- 12 Bar Silicone Mold (also from BrambleBerry) – the recipe will fill about nine of the cavities. Same suggestions for silicone molds above, applies to this mold as well.
- Wooden Mold – I use one homemade by my husband. Its inner dimensions are 8″ x 3.5″ x 3.5″. Wooden molds should always be lined with parchment or freezer paper, shiny side up.
- Bread Loaf Pan – In a pinch, you can use a glass loaf pan, just like you’d use to bake bread in. (Don’t ever use aluminum or non-stick though, when making soap.) It too, must be lined with parchment or freezer paper, before using. If using a glass pan, place your soap in the refrigerator, instead of freezer for the first 24 hours.
Step 5: Pull out the milk you plan to use in your soap recipe. If it’s in the form of ice cubes or chilled/slushy liquid, weigh out the amount you need, into a heat proof plastic pitcher. If you already weighed and have a solidly frozen amount of milk in your pitcher, then move on to step 6.
Step 6: Wearing gloves and goggles, weigh out the lye (sodium hydroxide). You must use a digital scale for this part.
Step 7: Pour the lye into your milk, just a sprinkle at a time. If your milk is frozen solid, you might need to add a tiny splash of water first to get it started, but the reaction of the lye with milk will quickly start melting everything, as you stir. Add the lye slowly, stirring constantly. It will take several minutes to do this – don’t rush this part. Make sure every bit of lye is dissolved. The milk might turn a bright yellow and smell a little weird. That’s okay and perfectly normal.
Set the lye and milk mixture aside while you measure out the oil portion of your recipe.
Step 8: In a stainless steel, heavy duty plastic, or enamel lined container/pot, combine the olive, coconut, and castor oil. (Remember, all measurements are by weight.) If it’s too solid to combine, briefly melt the coconut oil in a small saucepan until softened or liquified. Soap oils should be around 90 to 100 degrees F.
Step 9: Drizzle the lye mixture into the oils. Using a stick blender (immersion blender), like THIS ONE, begin stirring the oil and lye solution together. Alternate stirring with the motor on and then off. Don’t run the stick blender the entire time or you risk lots of air bubbles and possibly a false trace. It should take maybe four or five minutes until your soap reaches trace. (“Trace” means that soap batter is thick enough to hold an outline, or “tracing” when drizzled across the surface of itself.)
The following photo is what trace looks like:
Once trace is reached, you can stir in essential oils for scent, colorants such as clays or botanicals, or add-ins like oatmeal, honey, and so forth. (I have more information on these in my Natural Soap Making ebook.)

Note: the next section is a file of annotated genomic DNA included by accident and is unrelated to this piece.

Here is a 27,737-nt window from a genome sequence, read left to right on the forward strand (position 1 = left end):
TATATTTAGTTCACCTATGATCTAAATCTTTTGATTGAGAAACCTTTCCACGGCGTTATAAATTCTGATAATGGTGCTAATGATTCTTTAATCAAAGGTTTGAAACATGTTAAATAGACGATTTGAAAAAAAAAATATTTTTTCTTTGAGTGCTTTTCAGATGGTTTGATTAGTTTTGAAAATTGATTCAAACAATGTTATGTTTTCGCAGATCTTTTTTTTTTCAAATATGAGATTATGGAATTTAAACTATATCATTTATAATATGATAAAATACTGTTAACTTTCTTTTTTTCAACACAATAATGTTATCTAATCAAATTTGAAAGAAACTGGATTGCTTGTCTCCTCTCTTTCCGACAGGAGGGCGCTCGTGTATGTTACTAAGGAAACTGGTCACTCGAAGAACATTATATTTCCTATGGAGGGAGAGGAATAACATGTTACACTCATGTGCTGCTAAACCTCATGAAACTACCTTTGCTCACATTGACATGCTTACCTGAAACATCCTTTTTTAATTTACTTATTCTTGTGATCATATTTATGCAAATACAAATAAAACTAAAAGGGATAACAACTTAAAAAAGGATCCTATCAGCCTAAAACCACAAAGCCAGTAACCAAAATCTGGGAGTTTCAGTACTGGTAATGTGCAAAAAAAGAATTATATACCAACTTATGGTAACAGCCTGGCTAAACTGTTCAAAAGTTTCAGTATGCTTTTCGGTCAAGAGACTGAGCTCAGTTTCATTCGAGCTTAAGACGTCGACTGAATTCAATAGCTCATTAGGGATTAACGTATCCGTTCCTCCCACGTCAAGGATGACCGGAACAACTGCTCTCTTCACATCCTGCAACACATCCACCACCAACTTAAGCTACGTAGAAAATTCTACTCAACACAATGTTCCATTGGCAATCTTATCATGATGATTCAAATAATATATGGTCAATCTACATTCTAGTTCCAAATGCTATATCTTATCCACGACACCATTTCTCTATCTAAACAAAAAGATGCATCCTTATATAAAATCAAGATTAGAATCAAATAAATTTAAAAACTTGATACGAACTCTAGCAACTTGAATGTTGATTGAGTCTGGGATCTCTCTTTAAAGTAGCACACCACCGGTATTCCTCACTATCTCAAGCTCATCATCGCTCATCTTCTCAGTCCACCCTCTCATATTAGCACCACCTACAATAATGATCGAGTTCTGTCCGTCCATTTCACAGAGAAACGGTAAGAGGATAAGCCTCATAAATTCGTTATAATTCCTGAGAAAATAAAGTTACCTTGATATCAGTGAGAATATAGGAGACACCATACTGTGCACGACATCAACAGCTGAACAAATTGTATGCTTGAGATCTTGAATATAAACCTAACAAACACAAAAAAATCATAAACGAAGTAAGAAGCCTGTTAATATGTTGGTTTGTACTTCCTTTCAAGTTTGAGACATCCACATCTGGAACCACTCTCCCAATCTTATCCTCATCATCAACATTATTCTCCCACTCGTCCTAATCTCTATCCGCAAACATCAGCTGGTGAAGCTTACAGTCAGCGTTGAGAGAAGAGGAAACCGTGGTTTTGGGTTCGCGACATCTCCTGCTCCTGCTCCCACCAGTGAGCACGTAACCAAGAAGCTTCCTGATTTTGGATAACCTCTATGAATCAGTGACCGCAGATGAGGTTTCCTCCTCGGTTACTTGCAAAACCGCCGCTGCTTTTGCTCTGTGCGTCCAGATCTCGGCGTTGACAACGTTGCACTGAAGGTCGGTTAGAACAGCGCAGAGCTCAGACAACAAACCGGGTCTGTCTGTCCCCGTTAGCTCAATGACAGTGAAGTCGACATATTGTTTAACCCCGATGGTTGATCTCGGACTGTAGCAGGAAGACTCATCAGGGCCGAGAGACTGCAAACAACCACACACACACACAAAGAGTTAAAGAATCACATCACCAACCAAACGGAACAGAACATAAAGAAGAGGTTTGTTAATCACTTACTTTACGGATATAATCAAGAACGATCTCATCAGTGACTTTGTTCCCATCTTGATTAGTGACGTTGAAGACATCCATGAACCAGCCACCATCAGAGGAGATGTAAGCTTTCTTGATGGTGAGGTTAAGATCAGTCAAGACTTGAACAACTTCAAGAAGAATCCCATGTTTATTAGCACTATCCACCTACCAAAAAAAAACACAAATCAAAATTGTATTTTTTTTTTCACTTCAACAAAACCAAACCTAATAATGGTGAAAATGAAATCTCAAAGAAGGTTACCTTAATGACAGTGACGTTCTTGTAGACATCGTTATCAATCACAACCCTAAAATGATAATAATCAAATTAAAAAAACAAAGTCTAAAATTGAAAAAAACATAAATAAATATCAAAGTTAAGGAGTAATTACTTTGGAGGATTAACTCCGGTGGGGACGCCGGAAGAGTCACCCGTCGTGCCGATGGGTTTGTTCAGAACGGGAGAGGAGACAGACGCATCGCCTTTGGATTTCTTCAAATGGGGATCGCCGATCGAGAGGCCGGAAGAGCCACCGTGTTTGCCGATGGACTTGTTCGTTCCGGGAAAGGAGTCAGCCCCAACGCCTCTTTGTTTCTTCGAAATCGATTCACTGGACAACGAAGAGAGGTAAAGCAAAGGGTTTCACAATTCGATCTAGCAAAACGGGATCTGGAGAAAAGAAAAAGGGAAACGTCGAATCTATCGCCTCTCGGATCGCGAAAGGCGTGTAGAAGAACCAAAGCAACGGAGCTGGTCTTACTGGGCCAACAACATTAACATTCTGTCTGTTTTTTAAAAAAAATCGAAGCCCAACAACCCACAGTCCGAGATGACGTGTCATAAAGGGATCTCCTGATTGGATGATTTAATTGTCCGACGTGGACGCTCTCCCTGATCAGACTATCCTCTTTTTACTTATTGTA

Step 10: Working quickly, pour the fresh soap batter into your mold. When making soaps without milk, I often cover with a blanket and allow to sit undisturbed for around 24 hours. This allows the soap to go through gel phase. “Gel phase” means that the soap has heated up higher in the mold, than when you poured it. Gel phase brings out colorants and makes them “pop”, and some people like the final texture of the soap better.
However, milk soap that goes through gel phase may be darker and browner than milk soap that is not allowed to go through gel phase. If you’d like a whiter soap, place your mold in the refrigerator or freezer, for around 24 hours. This prevents gel phase. Once you’re removed it from the cold, it will still be soft and will need another 24 to 48 hours in the mold at room temperature.
The photo below shows two freshly unmolded bars of soap, both made using the same recipe as listed here and with whole cow’s milk. The soap on the left sat in a mold, uncovered and at room temperature for 24 hours while the soap on the right, was immediately placed in the freezer for 24 hours. Both soaps work great, the difference in the final, cured bar is mainly cosmetic.
With milk soap, remember: mold at room temperature = browner soap; mold in freezer = whiter soap. (Note: Over cure time, the brown bar lightened up a few shades, and the white bar turned more ivory toned.)
Step 11: Unmold your soap and slice into bars. Allow the bars to cure in the open air, on a sheet of wax or parchment paper, for at least four to six weeks, rotating occasionally. Because of the higher amount of olive oil in this soap recipe, the longer you let it cure, the harder the final bar will be.
Step 12: Enjoy your soap! It makes a great gift for family and friends too!